After Brexit, the 310-mile boundary between Northern Ireland and the Irish Republic will become the only land border between Britain and the European Union – with potentially major consequences for the movement of large volumes of goods and people, and for the survival of the 20-year-old peace process that followed the Good Friday agreement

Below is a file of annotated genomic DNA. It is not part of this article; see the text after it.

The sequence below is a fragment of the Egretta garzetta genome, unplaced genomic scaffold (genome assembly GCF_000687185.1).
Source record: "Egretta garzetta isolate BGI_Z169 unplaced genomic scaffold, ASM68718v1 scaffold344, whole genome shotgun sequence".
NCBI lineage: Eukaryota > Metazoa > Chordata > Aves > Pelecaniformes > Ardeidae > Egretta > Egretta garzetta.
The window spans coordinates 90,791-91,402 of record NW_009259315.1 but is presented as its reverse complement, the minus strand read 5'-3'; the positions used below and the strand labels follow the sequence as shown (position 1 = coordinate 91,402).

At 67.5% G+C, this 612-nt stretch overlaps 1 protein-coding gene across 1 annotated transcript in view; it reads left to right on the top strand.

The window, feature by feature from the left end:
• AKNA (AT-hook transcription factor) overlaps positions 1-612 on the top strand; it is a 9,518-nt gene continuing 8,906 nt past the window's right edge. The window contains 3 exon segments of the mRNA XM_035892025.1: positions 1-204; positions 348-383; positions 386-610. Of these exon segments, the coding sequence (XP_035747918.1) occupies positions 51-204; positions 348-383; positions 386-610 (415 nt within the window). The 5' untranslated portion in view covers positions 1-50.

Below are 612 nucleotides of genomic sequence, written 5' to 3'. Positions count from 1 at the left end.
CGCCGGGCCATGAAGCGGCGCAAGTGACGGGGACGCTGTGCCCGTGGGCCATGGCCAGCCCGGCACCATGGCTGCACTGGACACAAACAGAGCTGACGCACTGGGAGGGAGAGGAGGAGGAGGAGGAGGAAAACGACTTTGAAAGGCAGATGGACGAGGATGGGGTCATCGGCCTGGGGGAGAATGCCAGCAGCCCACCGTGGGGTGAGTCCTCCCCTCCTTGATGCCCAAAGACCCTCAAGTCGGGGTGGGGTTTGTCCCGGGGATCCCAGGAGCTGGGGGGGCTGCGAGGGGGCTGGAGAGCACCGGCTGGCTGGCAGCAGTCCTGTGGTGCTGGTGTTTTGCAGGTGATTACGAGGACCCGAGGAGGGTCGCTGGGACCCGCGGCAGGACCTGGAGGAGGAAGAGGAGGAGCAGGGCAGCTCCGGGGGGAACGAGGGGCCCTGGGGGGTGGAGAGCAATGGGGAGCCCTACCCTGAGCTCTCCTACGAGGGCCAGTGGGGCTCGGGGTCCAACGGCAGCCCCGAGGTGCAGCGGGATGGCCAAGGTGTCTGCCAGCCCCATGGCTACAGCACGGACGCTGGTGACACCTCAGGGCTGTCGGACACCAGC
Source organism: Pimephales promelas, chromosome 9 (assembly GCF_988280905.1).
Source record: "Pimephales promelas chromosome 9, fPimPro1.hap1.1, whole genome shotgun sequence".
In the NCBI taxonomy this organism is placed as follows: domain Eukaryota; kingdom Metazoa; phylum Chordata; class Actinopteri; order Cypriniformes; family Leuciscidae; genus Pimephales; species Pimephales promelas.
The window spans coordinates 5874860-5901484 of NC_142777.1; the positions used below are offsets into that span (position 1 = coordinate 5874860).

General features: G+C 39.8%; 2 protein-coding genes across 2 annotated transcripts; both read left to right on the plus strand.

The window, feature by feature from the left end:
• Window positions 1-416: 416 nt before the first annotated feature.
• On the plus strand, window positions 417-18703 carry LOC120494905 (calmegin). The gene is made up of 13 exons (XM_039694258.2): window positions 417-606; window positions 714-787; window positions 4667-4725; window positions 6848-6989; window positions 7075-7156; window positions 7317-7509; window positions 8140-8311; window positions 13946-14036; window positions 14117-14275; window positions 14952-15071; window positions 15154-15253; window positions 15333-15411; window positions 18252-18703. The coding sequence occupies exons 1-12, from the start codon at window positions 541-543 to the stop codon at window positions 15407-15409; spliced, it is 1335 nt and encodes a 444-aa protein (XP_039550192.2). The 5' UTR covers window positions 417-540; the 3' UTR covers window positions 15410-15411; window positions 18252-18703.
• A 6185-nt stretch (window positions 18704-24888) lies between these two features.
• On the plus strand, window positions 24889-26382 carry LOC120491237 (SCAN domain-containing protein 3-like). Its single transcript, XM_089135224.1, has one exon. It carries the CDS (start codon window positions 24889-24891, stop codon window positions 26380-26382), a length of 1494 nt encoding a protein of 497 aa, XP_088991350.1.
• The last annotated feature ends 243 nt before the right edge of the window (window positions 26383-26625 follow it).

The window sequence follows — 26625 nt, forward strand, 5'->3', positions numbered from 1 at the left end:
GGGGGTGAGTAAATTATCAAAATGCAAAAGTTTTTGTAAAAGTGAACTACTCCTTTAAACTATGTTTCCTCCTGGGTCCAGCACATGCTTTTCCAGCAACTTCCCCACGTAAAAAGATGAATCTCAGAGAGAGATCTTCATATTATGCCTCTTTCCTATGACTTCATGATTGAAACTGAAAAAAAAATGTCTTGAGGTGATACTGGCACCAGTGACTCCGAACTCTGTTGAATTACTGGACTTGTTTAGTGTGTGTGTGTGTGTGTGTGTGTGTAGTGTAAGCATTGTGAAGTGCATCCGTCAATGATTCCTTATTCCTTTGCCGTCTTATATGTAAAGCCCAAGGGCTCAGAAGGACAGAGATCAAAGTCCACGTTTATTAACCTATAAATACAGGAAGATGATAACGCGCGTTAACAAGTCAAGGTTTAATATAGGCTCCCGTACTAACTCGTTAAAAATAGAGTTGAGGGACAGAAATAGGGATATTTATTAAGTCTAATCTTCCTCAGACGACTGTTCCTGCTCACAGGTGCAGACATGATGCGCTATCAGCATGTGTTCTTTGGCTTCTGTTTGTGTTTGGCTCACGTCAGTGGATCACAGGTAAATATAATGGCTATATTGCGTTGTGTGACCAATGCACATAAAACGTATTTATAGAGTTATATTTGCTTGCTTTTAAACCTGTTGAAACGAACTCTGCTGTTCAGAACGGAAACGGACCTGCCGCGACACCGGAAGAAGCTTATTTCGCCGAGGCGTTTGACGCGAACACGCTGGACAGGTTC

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The EU and UK are both determined to avoid a return to the hard border of the Troubles, with its checkpoints and security barriers. The British government has called for an untried form of “frictionless and seamless” border, enabled mainly by technology and trust. However, the EU has accused Westminster of “magical thinking” on the matter, which must be settled before Brexit talks can progress.

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